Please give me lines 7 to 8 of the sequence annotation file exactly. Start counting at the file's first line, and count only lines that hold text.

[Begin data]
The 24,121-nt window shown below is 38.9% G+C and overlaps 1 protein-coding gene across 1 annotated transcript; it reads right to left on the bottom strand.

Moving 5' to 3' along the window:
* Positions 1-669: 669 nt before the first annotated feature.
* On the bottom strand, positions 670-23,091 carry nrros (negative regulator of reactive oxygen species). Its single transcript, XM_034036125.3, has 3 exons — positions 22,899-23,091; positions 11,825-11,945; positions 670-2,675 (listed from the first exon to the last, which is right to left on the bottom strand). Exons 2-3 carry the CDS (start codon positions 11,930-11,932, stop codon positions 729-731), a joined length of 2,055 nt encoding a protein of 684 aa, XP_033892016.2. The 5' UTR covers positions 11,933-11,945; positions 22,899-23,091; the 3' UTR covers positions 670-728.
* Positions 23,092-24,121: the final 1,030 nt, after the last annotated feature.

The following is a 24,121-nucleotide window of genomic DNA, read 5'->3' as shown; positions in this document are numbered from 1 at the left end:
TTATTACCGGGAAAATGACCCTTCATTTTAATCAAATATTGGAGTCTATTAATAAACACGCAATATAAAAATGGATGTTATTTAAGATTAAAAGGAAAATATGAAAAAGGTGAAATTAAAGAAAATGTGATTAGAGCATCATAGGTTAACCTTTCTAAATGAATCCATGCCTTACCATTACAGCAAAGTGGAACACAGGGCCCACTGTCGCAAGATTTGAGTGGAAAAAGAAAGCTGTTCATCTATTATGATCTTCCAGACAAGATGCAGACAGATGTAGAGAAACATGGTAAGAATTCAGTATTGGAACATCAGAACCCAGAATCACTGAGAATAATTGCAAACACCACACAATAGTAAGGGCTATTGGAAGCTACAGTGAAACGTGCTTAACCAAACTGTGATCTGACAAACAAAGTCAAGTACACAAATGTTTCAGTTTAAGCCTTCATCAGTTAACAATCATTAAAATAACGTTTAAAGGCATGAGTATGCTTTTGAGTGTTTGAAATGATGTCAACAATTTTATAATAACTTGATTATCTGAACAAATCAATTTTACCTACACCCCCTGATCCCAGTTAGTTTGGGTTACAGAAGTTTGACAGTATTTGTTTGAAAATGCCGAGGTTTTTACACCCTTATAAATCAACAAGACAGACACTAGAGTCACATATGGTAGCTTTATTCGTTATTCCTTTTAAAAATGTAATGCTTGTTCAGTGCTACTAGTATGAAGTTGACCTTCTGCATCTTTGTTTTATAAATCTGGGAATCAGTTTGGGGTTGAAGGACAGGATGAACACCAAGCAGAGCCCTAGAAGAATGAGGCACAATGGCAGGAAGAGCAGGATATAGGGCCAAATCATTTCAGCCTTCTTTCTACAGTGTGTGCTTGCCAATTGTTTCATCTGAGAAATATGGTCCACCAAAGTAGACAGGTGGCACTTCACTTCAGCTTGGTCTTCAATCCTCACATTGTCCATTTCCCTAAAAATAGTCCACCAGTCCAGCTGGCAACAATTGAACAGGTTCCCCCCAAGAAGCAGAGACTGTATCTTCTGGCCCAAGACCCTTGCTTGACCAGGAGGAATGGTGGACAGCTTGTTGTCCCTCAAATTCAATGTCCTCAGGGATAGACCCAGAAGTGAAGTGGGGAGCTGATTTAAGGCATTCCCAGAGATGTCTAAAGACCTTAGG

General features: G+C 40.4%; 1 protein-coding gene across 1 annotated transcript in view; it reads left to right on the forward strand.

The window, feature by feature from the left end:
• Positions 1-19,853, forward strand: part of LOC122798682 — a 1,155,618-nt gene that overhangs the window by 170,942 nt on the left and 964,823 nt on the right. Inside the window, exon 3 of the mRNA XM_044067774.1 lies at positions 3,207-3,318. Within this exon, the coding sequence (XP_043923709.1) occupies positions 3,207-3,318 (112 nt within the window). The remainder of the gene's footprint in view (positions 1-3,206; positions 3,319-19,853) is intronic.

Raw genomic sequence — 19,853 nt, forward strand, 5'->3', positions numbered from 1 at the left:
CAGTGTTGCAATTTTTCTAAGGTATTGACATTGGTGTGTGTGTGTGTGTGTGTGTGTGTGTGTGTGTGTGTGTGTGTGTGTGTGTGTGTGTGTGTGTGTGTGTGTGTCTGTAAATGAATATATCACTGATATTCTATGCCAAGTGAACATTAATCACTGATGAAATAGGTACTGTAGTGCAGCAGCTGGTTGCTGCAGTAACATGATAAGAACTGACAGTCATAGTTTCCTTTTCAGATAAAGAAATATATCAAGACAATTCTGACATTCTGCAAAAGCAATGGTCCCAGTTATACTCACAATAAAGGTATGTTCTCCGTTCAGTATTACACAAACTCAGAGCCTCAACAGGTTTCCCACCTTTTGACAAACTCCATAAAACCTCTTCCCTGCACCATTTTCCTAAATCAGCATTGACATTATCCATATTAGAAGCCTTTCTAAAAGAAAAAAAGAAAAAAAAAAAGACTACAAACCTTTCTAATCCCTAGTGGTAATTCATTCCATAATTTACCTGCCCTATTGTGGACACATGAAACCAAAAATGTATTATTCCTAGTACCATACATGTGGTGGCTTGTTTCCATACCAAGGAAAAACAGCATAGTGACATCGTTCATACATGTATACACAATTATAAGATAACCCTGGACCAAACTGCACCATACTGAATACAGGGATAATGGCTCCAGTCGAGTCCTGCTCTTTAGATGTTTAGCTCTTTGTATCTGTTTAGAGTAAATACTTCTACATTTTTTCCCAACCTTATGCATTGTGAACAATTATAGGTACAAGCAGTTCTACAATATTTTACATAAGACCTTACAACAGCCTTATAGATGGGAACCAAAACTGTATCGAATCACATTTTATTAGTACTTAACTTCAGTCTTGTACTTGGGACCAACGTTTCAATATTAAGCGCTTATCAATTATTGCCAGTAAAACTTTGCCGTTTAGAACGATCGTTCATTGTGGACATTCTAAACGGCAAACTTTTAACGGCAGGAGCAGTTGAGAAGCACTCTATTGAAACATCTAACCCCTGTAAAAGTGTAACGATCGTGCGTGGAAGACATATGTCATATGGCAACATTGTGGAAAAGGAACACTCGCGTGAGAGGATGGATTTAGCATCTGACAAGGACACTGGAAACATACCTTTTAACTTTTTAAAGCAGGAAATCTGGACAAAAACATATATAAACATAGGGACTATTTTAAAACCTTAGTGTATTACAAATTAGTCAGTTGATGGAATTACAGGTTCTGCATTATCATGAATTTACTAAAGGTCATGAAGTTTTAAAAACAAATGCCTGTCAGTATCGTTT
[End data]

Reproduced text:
TTATTACCGGGAAAATGACCCTTCATTTTAATCAAATATTGGAGTCTATTAATAAACACGCAATATAAAAATGGATGTTATTTAAGATTAAAAGGAAAATATGAAAAAGGTGAAATTAAAGAAAATGTGATTAGAGCATCATAGGTTAACCTTTCTAAATGAATCCATGCCTTACCATTACAGCAAAGTGGAACACAGGGCCCACTGTCGCAAGATTTGAGTGGAAAAAGAAAGCTGTTCATCTATTATGATCTTCCAGACAAGATGCAGACAGATGTAGAGAAACATGGTAAGAATTCAGTATTGGAACATCAGAACCCAGAATCACTGAGAATAATTGCAAACACCACACAATAGTAAGGGCTATTGGAAGCTACAGTGAAACGTGCTTAACCAAACTGTGATCTGACAAACAAAGTCAAGTACACAAATGTTTCAGTTTAAGCCTTCATCAGTTAACAATCATTAAAATAACGTTTAAAGGCATGAGTATGCTTTTGAGTGTTTGAAATGATGTCAACAATTTTATAATAACTTGATTATCTGAACAAATCAATTTTACCTACACCCCCTGATCCCAGTTAGTTTGGGTTACAGAAGTTTGACAGTATTTGTTTGAAAATGCCGAGGTTTTTACACCCTTATAAATCAACAAGACAGACACTAGAGTCACATATGGTAGCTTTATTCGTTATTCCTTTTAAAAATGTAATGCTTGTTCAGTGCTACTAGTATGAAGTTGACCTTCTGCATCTTTGTTTTATAAATCTGGGAATCAGTTTGGGGTTGAAGGACAGGATGAACACCAAGCAGAGCCCTAGAAGAATGAGGCACAATGGCAGGAAGAGCAGGATATAGGGCCAAATCATTTCAGCCTTCTTTCTACAGTGTGTGCTTGCCAATTGTTTCATCTGAGAAATATGGTCCACCAAAGTAGACAGGTGGCACTTCACTTCAGCTTGGTCTTCAATCCTCACATTGTCCATTTCCCTAAAAATAGTCCACCAGTCCAGCTGGCAACAATTGAACAGGTTCCCCCCAAGAAGCAGAGACTGTATCTTCTGGCCCAAGACCCTTGCTTGACCAGGAGGAATGGTGGACAGCTTGTTGTCCCTCAAATTCAATGTCCTCAGGGATAGACCCAGAAGTGAAGTGGGGAGCTGATTTAAGGCATTCCCAGAGATGTCTAAAGACCTTAGG

General features: G+C 40.4%; 1 protein-coding gene across 1 annotated transcript in view; it reads left to right on the forward strand.